The Daily Mail reported in July that the government’s collection of inheritance tax over the previous year broke the £5 billion mark for the first time. It alleged that more families were being pulled into the inheritance tax net as the older generation had seen the value of their homes substantially increase.
By far the biggest element in most people’s estates is the home that they own and for many years inheritance tax limits did not keep up with the increase in house prices. On average, residential property accounts for a third of inheritance tax bills. It is not possible for people whose wealth is tied up in the home in which they live to give it away whilst they are alive and reduce their inheritance tax liability. This is because the Inland Revenue treat such a gift as a “gift with reservation of benefit” and the value of the home will be included in a deceased’s estate for inheritance tax purposes even though they purported to make a gift.
Inheritance tax is a tax on the estate of a person who has died. An estate is made up of various assets which can include a home, other property, money and possessions. Inheritance tax is payable when an estate’s value exceeds a person’s inheritance tax allowance – called a nil rate band. Inheritance tax is paid at a rate of 40% on the value of the estate that exceeds the nil rate band. A person’s allowance will never be lower than their nil rate band (currently £325,000) but their inheritance tax threshold can be increased through the use of additional nil rate bands or exemptions.
An additional residential nil rate band was introduced in April 2017. This is an additional allowance for property that can be combined with a person’s own £325,000 nil rate band for inheritance tax to increase their inheritance tax threshold. The current residential nil rate band is £125,000.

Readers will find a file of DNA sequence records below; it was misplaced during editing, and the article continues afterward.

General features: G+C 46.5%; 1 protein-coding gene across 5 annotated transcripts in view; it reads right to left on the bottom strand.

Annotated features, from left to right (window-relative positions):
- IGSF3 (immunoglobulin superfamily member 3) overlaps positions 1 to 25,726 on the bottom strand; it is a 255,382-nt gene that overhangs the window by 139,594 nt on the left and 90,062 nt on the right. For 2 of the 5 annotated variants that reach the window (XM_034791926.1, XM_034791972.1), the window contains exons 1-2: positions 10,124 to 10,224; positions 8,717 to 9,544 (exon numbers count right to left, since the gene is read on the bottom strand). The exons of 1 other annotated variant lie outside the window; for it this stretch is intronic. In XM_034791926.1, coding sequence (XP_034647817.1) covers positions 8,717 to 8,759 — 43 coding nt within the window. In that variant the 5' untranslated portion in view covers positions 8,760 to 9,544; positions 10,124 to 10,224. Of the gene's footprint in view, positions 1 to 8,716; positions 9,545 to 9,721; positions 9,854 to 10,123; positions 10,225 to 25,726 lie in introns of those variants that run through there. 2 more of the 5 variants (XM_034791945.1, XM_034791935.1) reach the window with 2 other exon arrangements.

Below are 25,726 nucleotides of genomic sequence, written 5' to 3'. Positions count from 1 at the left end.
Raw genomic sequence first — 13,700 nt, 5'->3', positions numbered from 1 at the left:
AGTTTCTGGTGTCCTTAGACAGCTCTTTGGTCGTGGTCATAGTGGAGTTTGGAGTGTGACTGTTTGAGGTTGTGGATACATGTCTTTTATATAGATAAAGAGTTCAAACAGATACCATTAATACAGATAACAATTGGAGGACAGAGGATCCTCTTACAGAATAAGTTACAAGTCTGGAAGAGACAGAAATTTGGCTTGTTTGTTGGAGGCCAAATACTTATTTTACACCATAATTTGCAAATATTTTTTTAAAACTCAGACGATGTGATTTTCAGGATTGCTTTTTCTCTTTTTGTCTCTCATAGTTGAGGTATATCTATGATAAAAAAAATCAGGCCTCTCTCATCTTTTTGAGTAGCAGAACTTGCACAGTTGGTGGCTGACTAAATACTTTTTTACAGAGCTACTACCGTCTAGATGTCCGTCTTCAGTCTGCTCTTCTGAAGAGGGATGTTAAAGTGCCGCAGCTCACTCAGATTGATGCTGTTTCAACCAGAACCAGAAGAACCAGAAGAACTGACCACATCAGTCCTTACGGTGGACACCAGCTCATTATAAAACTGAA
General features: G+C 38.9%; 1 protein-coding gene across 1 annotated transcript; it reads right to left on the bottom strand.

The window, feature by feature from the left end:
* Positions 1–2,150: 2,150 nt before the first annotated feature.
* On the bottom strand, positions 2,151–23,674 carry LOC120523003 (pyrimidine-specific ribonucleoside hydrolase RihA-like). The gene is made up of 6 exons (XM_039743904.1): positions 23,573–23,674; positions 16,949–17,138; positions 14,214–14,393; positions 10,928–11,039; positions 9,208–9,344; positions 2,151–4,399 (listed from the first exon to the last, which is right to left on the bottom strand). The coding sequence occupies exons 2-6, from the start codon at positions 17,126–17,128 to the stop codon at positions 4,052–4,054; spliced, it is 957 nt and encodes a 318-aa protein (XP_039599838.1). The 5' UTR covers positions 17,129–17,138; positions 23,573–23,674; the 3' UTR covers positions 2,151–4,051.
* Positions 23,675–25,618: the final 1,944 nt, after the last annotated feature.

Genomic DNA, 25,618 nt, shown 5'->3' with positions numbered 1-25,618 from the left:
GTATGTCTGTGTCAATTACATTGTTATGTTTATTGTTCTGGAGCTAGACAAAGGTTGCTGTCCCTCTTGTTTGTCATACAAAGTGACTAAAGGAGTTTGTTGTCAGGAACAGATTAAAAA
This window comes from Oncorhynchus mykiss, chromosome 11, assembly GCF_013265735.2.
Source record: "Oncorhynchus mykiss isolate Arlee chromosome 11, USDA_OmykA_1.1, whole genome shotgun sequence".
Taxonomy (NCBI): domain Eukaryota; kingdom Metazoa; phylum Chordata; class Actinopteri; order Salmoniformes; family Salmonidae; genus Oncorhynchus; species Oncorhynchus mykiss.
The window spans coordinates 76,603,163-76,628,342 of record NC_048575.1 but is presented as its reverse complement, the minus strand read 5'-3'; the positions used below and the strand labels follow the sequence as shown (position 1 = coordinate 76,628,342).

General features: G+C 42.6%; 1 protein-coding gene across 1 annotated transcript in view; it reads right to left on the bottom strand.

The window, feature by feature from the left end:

The residential nil rate band can only be used when the property is being inherited by the deceased’s direct descendants (children and grandchildren) either via a will or on intestacy. .
The residential nil rate band can be transferred to a spouse or a civil partner if there is an unused amount of allowance available. If a deceased left their entire estate to their spouse or civil partner then their residential nil rate band will be unused and can be claimed by the surviving spouse or civil partner on their death in addition to their own residential nil rate band.
You do not receive the residential nil rate band or the transferred residential nil rate band automatically. It is necessary to claim the relief from inheritance tax on death by the submission of an additional form or forms to the Inland Revenue.
The rules are complicated and Dixon Stewart can help to ensure that you receive the correct allowances.
A law firm that has been offering expert legal help and advice to individuals and businesses in and around Christchurch and New Milton for more than forty years.